Police chief in Florida city where Trayvon Martin was killed says his department has suffered “profound” damage from an erroneous television report on another fatal shooting.
Over the past four years, the Sanford, Fl., Police Department has tried to be more transparent, with body cams, public-safety announcements and community events, says Police Chief Cecil Smith. Police have worked at rebuilding community relations since Trayvon Martin’s fatal shooting in 2012 and the 2013 acquittal of George Zimmerman in the case. In recent weeks, the police department received hateful comments from Idaho, Ohio, Wyoming and other places, reports the Orlando Sentinel. The reason? An incorrect report by WESH-Channel 2 about the police response to a shooting victim. The story received national attention when news organizations picked it up.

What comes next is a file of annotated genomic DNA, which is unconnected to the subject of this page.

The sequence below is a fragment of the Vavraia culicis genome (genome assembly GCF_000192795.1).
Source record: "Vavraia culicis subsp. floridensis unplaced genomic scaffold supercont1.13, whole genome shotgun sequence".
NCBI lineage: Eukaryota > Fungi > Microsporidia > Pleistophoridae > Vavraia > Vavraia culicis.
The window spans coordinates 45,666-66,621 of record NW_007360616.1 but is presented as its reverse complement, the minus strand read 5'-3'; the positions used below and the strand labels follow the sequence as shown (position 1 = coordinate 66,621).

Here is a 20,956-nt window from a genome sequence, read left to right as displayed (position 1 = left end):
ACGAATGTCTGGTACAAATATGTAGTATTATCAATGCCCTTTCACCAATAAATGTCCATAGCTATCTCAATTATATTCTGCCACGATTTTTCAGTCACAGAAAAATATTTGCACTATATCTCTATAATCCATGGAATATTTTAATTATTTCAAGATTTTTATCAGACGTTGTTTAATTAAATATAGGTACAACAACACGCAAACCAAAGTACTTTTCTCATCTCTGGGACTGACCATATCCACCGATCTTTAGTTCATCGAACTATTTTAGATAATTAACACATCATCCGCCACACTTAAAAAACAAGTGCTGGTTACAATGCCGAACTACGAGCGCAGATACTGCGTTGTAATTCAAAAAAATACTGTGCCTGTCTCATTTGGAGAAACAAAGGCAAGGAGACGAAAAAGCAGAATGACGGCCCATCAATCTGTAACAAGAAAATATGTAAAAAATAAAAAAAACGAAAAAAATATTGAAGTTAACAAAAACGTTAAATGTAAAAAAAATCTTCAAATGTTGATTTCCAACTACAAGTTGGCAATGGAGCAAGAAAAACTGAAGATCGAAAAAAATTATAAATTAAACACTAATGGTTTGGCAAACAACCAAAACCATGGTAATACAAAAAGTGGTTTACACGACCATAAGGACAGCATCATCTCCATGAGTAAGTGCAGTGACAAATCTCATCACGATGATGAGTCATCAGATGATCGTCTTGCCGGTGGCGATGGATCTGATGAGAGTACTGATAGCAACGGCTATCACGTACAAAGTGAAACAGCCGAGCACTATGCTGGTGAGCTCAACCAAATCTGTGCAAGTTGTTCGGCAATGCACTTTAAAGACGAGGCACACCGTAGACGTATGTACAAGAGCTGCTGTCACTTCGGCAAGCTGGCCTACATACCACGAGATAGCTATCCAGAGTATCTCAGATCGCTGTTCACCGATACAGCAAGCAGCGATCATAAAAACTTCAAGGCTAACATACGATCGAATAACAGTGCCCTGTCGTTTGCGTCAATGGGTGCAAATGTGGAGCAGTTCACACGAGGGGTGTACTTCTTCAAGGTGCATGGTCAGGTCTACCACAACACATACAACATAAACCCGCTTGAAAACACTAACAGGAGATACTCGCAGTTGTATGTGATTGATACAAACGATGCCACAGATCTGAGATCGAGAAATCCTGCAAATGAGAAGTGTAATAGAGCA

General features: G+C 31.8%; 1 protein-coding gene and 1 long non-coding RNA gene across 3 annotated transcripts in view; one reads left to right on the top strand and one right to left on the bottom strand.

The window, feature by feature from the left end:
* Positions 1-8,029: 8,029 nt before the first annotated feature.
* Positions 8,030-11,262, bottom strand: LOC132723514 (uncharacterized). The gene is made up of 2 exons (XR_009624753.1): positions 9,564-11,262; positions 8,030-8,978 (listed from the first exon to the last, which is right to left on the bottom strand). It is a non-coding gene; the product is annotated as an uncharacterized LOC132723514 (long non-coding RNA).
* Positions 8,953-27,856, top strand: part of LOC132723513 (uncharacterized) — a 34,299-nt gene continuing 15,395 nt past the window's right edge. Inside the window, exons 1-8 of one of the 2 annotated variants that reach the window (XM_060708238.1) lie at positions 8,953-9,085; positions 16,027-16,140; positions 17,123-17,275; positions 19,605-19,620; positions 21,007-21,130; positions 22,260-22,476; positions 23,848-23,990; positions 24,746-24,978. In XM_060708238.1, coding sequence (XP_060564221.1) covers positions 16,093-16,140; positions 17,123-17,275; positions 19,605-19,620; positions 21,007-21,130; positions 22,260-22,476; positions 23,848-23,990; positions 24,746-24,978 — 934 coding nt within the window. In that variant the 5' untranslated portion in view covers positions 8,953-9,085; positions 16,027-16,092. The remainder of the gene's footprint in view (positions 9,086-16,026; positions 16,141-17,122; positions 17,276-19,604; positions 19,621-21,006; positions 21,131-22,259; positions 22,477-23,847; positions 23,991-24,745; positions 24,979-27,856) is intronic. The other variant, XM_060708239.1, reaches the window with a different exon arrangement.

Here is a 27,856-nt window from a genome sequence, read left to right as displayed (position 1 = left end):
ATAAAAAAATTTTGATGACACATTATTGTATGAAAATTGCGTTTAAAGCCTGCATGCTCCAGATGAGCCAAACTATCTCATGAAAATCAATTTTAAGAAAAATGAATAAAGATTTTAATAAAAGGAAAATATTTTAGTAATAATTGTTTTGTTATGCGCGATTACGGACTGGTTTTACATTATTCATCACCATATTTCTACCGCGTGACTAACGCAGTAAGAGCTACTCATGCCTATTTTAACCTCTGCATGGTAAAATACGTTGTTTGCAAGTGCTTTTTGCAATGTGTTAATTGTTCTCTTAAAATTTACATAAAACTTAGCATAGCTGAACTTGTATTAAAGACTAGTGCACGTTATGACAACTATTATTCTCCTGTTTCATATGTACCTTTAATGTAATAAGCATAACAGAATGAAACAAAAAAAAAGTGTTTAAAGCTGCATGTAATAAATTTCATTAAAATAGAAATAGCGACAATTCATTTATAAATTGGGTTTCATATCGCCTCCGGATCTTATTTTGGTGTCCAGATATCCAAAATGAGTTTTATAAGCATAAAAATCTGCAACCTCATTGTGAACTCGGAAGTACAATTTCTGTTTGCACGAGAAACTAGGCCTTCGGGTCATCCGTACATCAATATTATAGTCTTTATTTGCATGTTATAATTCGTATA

“I think the damage has been very profound,” Smith said, adding that the report “taints a lot of the reputation that we had built up in the community.” WESH reported on Latina Herring, 35, who was shot and killed March 27. The station misinterpreted body cam footage of a Sanford police officer talking to a third-party caller on the phone. The station later said, “We incorrectly reported that one of the officers told Herring to stop calling 911 — just hours before she was killed. In fact, that officer was talking to a friend of Herring’s who had been calling 911, fearing she was in danger.” Matt Grant, the WESH reporter who delivered the news story, is no longer at the station. “I sincerely regret my mistake and offered my resignation, which they accepted,” said Grant. Although WESH apologized, the story was picked up by other media outlets and received wide coverage. An incorrect version by The Associated Press can still be found online.